Former Leinster and Ireland prop Emmet Byrne delivered a rugby masterclass in forward play on Wednesday's OTB AM.
As we countdown to the Rugby World Cup in Japan later this year, Byrne's consideration of the Irish front-row sparked a discussion on the finer points of the scrum, and the particular duties of the opposing loose and tight-head props.
"It's an inherent built-in thing with props," he noted of the difficulties that come with trying to recreate a live scrum in a training environment, "they don't want to go backwards."
Nevertheless, it is a dynamic within rugby that requires an incredible degree of care and attention.
"Hand-position in the scrum is very relevant to advantageous leveraging within the scrum," he explained, "a tight-head prop needs to reduce the surface area of what the loose-head has to work with, but he also needs to maintain pressure downwards."
"Depending on the style of play you have, that pressure downwards involves closing the shoulder off.
"So, the right shoulder of the tight-head prop is going to be engaged with the loose-head prop and your objective is to close that shoulder.
"As soon as you open up the shoulder, you're in a very, very precarious position.
"The hips are connected, so when you open the shoulder the hips move, and that's your power. As soon as they open up, you're vulnerable to a drive."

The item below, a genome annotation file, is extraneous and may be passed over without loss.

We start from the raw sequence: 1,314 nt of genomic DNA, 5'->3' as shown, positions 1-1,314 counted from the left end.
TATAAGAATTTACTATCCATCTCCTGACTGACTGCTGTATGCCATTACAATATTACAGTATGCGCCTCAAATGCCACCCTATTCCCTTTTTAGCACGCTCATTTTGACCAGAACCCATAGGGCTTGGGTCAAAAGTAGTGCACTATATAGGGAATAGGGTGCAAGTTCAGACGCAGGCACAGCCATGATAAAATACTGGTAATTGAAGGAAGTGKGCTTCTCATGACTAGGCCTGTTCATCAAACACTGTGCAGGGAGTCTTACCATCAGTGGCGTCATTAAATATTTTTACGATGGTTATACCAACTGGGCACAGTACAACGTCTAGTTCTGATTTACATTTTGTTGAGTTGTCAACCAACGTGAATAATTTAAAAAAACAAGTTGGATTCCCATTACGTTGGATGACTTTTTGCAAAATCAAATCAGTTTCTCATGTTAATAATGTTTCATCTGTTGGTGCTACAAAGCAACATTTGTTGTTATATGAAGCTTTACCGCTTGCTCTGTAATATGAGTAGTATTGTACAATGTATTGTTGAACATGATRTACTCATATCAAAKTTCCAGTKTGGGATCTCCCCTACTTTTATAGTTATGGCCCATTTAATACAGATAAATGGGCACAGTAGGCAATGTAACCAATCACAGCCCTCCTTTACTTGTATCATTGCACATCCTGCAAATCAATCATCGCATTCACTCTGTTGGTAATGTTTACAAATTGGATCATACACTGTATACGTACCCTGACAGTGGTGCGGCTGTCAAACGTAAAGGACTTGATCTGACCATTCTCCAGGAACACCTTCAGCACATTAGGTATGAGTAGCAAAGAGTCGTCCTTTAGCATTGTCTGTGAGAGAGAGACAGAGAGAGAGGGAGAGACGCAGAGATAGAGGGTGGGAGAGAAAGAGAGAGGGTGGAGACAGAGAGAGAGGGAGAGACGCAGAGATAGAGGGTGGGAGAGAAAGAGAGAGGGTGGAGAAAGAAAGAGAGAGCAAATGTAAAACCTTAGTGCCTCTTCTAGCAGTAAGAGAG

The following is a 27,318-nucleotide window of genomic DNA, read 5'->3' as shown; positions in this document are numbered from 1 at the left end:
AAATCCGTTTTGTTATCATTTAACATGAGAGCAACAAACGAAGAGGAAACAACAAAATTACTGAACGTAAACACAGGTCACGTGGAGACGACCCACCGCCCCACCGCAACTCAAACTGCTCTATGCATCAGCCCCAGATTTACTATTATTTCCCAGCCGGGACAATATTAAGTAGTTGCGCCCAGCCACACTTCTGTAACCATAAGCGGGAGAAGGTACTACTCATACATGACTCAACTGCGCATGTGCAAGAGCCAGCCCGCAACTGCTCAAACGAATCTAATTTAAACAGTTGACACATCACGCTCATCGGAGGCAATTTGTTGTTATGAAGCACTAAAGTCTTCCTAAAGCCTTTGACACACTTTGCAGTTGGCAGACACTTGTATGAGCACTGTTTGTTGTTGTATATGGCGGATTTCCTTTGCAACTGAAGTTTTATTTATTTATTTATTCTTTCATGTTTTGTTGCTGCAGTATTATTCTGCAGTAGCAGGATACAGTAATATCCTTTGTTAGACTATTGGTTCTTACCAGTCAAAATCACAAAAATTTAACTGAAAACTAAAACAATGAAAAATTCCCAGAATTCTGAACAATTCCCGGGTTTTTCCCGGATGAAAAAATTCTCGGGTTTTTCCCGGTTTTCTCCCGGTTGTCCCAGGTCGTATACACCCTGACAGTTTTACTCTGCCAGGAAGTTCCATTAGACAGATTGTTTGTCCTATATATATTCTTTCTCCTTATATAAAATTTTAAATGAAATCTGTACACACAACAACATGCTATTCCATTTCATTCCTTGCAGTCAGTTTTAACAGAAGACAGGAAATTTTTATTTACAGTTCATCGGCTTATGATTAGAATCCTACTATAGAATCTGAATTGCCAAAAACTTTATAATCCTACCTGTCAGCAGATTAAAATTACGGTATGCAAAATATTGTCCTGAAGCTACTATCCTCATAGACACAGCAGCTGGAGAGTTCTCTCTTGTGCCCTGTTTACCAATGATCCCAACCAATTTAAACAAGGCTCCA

Exploring the expectations of each, Byrne detailed the vital importance of handling in such situations, and the difference that a working knowledge of certain mixed-martial arts can have for a canny prop.
"A tight-head is doing his job if he's holding the scrum, while a loose-head is not doing his job unless he puts the tight-head under pressure.
"If a loose-head can get a very deep grip up on the back, and the hand is on the middle of his back and I can open up his elbow, the shoulder goes up and he's open.
"That's where the battle is going on. Jiu Jitsu is probably the best mixed-martial art for that.
"They focus on leverage more than absolute strength, and grips are hugely important. Anything that involves wrestling or grappling starts with grips.
"If you grab the arm of an opponent he can be pretty relaxed, but if you grab a fixed part of his body and are able to move it, you can push and pull him."
One of numerous aspects explored by Emmet Byrne throughout Wednesday's OTB AM, if you want to watch back the discussion in its entirety, click here.